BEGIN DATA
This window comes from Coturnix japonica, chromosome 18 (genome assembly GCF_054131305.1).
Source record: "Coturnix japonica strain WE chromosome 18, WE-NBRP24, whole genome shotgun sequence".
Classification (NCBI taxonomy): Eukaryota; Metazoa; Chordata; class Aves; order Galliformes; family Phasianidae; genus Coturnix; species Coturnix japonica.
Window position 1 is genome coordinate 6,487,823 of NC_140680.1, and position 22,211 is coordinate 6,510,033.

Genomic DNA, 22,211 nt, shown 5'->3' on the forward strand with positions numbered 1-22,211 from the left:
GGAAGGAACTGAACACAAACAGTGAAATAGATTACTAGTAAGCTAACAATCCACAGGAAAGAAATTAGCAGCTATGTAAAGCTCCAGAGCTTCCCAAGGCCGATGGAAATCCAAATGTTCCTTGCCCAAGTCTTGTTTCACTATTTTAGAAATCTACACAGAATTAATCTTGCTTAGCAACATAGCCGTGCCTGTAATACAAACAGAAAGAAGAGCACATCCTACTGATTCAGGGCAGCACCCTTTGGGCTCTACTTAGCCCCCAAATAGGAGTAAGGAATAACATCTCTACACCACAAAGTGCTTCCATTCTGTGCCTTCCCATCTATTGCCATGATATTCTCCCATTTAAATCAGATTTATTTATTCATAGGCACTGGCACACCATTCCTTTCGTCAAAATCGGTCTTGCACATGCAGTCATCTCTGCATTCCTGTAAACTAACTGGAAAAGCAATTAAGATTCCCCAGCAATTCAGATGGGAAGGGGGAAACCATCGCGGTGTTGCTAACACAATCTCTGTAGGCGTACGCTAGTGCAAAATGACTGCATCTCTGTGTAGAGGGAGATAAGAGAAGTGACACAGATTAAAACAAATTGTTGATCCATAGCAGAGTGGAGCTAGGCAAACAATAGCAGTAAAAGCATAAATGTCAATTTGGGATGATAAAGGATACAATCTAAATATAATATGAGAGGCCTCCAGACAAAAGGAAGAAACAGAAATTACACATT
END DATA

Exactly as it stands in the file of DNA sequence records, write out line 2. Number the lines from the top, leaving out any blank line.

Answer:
Source record: "Coturnix japonica strain WE chromosome 18, WE-NBRP24, whole genome shotgun sequence".